How Medical Students Learn from Patients

A recent article was published which stated most medical students learned more from their patients than they did through their actual schooling. This was found via a web-based tool called ‘Learning Moment’ in which patients recorded what, where, and when they learned certain things, so they could be shared with other medical students.

The article’s authors also noted that some medical students learning was accomplished at computer workstations, as well as resuscitation rooms meant for critically ill patients.

Commonly known as ‘bedside training,’ the learning experience revolves heavily around all patient-intimate items. This includes, among others:

  • Taking a patient’s medical history
  • Physical examination
  • Learning of proper bedside manners

These items are always accomplished under the watchful eye of a trained physician and includes physically laying hands on both physically and mentally ill patients.

Why Learning Moment?

Learning Moment was created because the developers predicted bedside education had diminished to an estimated 20 percent for current medical students. This would have been a drastic decrease from the 75 percent of training which took place bedside in the 1960’s.

Medical School Training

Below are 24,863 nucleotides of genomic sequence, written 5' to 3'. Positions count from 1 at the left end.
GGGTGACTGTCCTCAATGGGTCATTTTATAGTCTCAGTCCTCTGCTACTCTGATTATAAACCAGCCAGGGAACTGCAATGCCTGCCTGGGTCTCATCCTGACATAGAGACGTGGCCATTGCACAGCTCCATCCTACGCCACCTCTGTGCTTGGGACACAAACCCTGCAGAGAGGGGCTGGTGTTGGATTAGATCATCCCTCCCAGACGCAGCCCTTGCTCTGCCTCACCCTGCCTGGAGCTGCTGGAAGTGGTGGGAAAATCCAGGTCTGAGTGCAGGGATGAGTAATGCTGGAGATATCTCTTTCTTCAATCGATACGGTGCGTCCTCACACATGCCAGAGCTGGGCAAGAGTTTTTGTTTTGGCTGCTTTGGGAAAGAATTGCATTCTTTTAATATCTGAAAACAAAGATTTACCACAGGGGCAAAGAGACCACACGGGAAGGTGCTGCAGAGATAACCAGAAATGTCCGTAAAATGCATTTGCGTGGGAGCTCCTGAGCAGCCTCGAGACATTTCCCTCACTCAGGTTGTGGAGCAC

While bedside education is of the utmost importance, medical school training should not be underestimated. Without the fundamentals learned in medical school potential physicians would never be able to safely practice proper procedures and care on real, living patients.

The very first thing medical students learn is the medical vocabulary, followed by the underlying physiological processes contributing to both health and disease. Finally, you learn what interventions should be taken based on what is wrong with the patient. That is where bedside training typically comes in, to fill in a gaping void that the education system cannot fill with books or lessons.

The Importance of Bedside Training

A carpenter would not be able to practice without wood, and a welder without metal. A hair stylist must eventually work on real human hair, and a teacher must eventually practice in a real classroom. So, it is for medical students. To become truly proficient in the medical field, they must practice on real patients.

The old adage “practice makes perfect” holds true. Without the ability to practice on real patients, potential physicians would never be able to progress in their studies to a point of true proficiency. This is, of course, done under the watchful eye of a licensed physician. Each skill can, during this period of training, be practiced repeatedly until it is memorized. The possibility of life-threatening errors is removed by the attending physician, who double-checks the work of the student doctor.

Although the creators of this new application assumed bedside learning to have been greatly diminished, they have actually found the opposite to be true. The practice of bedside learning is still alive and well, and still accounts for a considerable portion of training received by medical students. What the new application did was increase the effectiveness of this part of learning by allowing medical students and practicing physicians to share their experiences with patients.

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